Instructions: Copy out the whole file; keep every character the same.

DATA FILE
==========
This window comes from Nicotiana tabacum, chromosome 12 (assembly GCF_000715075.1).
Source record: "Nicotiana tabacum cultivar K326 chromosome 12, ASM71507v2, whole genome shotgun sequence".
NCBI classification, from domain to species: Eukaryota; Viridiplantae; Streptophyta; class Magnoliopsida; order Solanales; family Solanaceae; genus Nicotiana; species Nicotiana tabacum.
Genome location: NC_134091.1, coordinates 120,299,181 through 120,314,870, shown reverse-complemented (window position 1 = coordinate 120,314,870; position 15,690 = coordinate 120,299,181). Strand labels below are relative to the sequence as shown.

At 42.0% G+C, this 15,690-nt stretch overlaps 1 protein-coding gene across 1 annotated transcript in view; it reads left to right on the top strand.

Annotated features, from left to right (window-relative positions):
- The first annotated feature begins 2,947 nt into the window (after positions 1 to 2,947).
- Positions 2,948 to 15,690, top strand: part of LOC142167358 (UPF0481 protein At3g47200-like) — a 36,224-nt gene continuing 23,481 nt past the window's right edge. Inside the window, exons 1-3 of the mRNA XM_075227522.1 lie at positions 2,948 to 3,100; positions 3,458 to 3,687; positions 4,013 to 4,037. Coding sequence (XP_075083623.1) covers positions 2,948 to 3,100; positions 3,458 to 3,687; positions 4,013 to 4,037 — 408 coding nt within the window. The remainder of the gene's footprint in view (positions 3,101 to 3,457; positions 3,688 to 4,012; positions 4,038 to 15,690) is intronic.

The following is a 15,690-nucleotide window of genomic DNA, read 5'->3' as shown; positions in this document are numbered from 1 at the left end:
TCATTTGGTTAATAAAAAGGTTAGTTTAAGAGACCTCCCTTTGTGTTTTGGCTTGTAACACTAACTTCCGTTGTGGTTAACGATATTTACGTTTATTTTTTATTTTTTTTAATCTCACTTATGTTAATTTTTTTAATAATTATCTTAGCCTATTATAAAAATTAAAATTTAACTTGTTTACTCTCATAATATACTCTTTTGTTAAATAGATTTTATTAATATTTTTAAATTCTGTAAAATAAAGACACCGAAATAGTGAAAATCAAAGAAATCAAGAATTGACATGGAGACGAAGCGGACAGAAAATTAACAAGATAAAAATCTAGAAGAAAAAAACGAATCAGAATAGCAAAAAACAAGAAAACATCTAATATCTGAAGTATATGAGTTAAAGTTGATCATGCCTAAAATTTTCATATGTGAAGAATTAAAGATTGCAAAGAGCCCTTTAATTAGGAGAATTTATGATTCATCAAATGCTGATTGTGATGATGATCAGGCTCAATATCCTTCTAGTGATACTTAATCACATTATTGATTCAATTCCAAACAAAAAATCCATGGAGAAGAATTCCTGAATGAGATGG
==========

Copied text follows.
This window comes from Nicotiana tabacum, chromosome 12 (assembly GCF_000715075.1).
Source record: "Nicotiana tabacum cultivar K326 chromosome 12, ASM71507v2, whole genome shotgun sequence".
NCBI classification, from domain to species: Eukaryota; Viridiplantae; Streptophyta; class Magnoliopsida; order Solanales; family Solanaceae; genus Nicotiana; species Nicotiana tabacum.
Genome location: NC_134091.1, coordinates 120,299,181 through 120,314,870, shown reverse-complemented (window position 1 = coordinate 120,314,870; position 15,690 = coordinate 120,299,181). Strand labels below are relative to the sequence as shown.

At 42.0% G+C, this 15,690-nt stretch overlaps 1 protein-coding gene across 1 annotated transcript in view; it reads left to right on the top strand.

Annotated features, from left to right (window-relative positions):
- The first annotated feature begins 2,947 nt into the window (after positions 1 to 2,947).
- Positions 2,948 to 15,690, top strand: part of LOC142167358 (UPF0481 protein At3g47200-like) — a 36,224-nt gene continuing 23,481 nt past the window's right edge. Inside the window, exons 1-3 of the mRNA XM_075227522.1 lie at positions 2,948 to 3,100; positions 3,458 to 3,687; positions 4,013 to 4,037. Coding sequence (XP_075083623.1) covers positions 2,948 to 3,100; positions 3,458 to 3,687; positions 4,013 to 4,037 — 408 coding nt within the window. The remainder of the gene's footprint in view (positions 3,101 to 3,457; positions 3,688 to 4,012; positions 4,038 to 15,690) is intronic.

The following is a 15,690-nucleotide window of genomic DNA, read 5'->3' as shown; positions in this document are numbered from 1 at the left end:
TCATTTGGTTAATAAAAAGGTTAGTTTAAGAGACCTCCCTTTGTGTTTTGGCTTGTAACACTAACTTCCGTTGTGGTTAACGATATTTACGTTTATTTTTTATTTTTTTTAATCTCACTTATGTTAATTTTTTTAATAATTATCTTAGCCTATTATAAAAATTAAAATTTAACTTGTTTACTCTCATAATATACTCTTTTGTTAAATAGATTTTATTAATATTTTTAAATTCTGTAAAATAAAGACACCGAAATAGTGAAAATCAAAGAAATCAAGAATTGACATGGAGACGAAGCGGACAGAAAATTAACAAGATAAAAATCTAGAAGAAAAAAACGAATCAGAATAGCAAAAAACAAGAAAACATCTAATATCTGAAGTATATGAGTTAAAGTTGATCATGCCTAAAATTTTCATATGTGAAGAATTAAAGATTGCAAAGAGCCCTTTAATTAGGAGAATTTATGATTCATCAAATGCTGATTGTGATGATGATCAGGCTCAATATCCTTCTAGTGATACTTAATCACATTATTGATTCAATTCCAAACAAAAAATCCATGGAGAAGAATTCCTGAATGAGATGG